WNPR

Patrick Skahill

Reporter

Patrick Skahill is a reporter at WNPR. He covers science with an emphasis on health care and the environment. Prior to becoming a reporter, he was the founding producer of WNPR's The Colin McEnroe Show, which began in 2009 and won a PRNDI award in 2011. 

He writes about science for The Beaker. 

Patrick's reporting has appeared on NPR's Morning Edition, Here & Now, and All Things Considered. He has also reported for the Marketplace Morning Report. 

A graduate of Villanova University, Patrick holds a bachelor's degree in history with a concentration in Arab & Islamic Studies and a minor in Classical Studies. He holds a master's degree in Social Sciences from the University of Chicago. He knows way too much about Seinfeld.

He can be reached by phone at 860-275-7297 or by email: pskahill@wnpr.org.

joncallas / Creative Commons

Environmental and industry advocates are taking issue with a particular piece of a wide-ranging energy bill Governor Dannel Malloy plans to sign into law. The measure makes big changes to rooftop solar and a policy called “net metering.”

Patrick Skahill / Connecticut Public Radio

In nature, fascinating biology can be found on the edges -- intermingled habitats where biodiversity can flourish. Connecticut Public Radio recently traveled to one such edge, what’s called a “head of tide.”

wuestenigel / Creative Commons

Since 2015, nearly 70 people have died in hit-and-run crashes in Connecticut and hundreds have been injured.

A red-eared slider.
Wikimedia Commons

A bill protecting turtles in Connecticut has unanimously passed the House. The legislation seeks to carve out conservations for snapping turtles and red-eared sliders.

Margo Fontaine / Creative Commons

The Environmental Protection Agency has announced more than $8 million in “brownfield” remediation grants, money that will fund assessments and cleanups of old industrial sites throughout New England.

Patrick Skahill / Connecticut Public Radio

A state-wide census of trail use is underway. Last year, it recorded more than 1.4 million trips taken by hikers, bikers, and others looking to get outside.

Photo Phiend / Creative Commons

The wide-open race for governor means lots of campaigns will need cash if they want to compete in November. In Connecticut, one way to do that is through public financing -- a program called the Citizens’ Election Program. But how, exactly, does the program work?

NOAA

Commercial fishing groups are joining in federal court to challenge the creation of the Atlantic Ocean's first-ever marine national monument. But the federal government is now asking for the case to be tossed out.

At stake is the future of roughly 5,000 square miles off the coast of Massachusetts, called the Northeast Canyons and Seamounts.

Patrick Skahill / WNPR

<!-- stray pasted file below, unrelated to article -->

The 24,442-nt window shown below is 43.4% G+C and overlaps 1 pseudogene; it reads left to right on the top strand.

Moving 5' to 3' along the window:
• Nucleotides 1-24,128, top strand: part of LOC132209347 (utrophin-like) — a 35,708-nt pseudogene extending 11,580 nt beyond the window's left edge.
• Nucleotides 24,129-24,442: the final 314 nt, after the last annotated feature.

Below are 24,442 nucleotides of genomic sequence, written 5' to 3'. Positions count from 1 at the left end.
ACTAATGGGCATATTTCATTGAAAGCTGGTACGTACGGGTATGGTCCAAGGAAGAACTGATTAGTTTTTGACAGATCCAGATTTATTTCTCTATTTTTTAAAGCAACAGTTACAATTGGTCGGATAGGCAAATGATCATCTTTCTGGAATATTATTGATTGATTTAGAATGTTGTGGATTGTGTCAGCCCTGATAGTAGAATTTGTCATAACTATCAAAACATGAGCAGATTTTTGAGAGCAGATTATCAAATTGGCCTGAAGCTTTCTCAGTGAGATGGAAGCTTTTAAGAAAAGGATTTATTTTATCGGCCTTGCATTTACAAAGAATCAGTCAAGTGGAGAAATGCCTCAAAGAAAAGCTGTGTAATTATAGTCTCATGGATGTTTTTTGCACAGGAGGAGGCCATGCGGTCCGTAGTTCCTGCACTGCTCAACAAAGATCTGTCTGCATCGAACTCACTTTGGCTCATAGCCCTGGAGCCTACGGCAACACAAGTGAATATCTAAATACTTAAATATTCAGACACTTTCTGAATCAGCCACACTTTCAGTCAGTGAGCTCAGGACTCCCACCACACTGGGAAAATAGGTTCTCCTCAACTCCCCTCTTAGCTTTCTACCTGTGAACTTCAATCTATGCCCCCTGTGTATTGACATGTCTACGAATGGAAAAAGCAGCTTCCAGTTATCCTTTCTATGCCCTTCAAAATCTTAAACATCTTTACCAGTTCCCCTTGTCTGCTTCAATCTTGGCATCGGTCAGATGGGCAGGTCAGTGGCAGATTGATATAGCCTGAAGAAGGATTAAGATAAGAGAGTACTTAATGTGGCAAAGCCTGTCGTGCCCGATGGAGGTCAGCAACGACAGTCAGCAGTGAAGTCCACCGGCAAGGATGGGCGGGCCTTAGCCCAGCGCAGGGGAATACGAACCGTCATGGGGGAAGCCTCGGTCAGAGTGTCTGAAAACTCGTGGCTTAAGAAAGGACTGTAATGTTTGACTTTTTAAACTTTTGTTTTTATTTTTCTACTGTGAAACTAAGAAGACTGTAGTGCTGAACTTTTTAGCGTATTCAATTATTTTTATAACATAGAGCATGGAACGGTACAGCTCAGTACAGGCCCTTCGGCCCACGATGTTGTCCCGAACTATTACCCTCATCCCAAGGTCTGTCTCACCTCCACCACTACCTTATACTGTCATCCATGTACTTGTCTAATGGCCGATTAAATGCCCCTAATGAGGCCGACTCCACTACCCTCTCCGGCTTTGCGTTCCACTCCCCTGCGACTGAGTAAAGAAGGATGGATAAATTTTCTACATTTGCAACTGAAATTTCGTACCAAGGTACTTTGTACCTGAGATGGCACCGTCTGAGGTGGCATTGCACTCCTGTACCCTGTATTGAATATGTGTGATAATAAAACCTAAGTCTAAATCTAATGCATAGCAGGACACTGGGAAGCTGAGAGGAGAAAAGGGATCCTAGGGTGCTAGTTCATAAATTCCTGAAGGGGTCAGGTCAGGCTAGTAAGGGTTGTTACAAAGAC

You can think of an anaerobic digester as a big metal stomach. Biodegradables go in, get composted, and turned into energy. And now, the hope is that the waste turns into a profit.

Colin Dunn / Creative Commons

A mosaic of boldly colored labels and brightly lit bottles, the vitamin aisle is as much a drug store staple as it is a monument to a multi-billion dollar industry. This hour, we trace the history of dietary supplement sales in the U.S. and consider why these supplements remain so popular today. 

Gage Skidmore / Creative Commons

The FBI arrested actor and comedian T.J. Miller Monday night, roughly three weeks after he allegedly called in a false bomb threat from an Amtrak train traveling into Connecticut.

Mystic Country CT (Flickr) / Creative Commons

Connecticut and New York are butting heads over a controversial decision by the federal Environmental Protection Agency to allow dumping of dredged material in Long Island Sound. It’s an unusual split between two states that have been pretty lockstep in suing the EPA.

Ryan Caron King / WNPR

Three developers have submitted bids to sell offshore wind to Connecticut. That could mean big things for New London's economy, but officials and advocates said the state needs to act fast to ensure it doesn't miss the boat.

Chion Wolf / WNPR

Earlier this week, Congresswoman Elizabeth Esty said she will not seek re-election to a fourth term. Esty announced the decision following criticism over how she handled a workplace harassment case involving her former chief of staff.

Esty’s office eventually terminated the employee, but not before both parties signed a detailed confidentiality agreement. But in today’s #MeToo moment, those contracts are getting increased scrutiny.

Ryan Caron King / WNPR

A federal budget cycle akin to a wild roller coaster ride ended up boosting funding for some environmental work. With his signature last week, President Donald Trump signed into law a $1.3 trillion spending package that shores up funding for two conservation and research programs in Long Island Sound.

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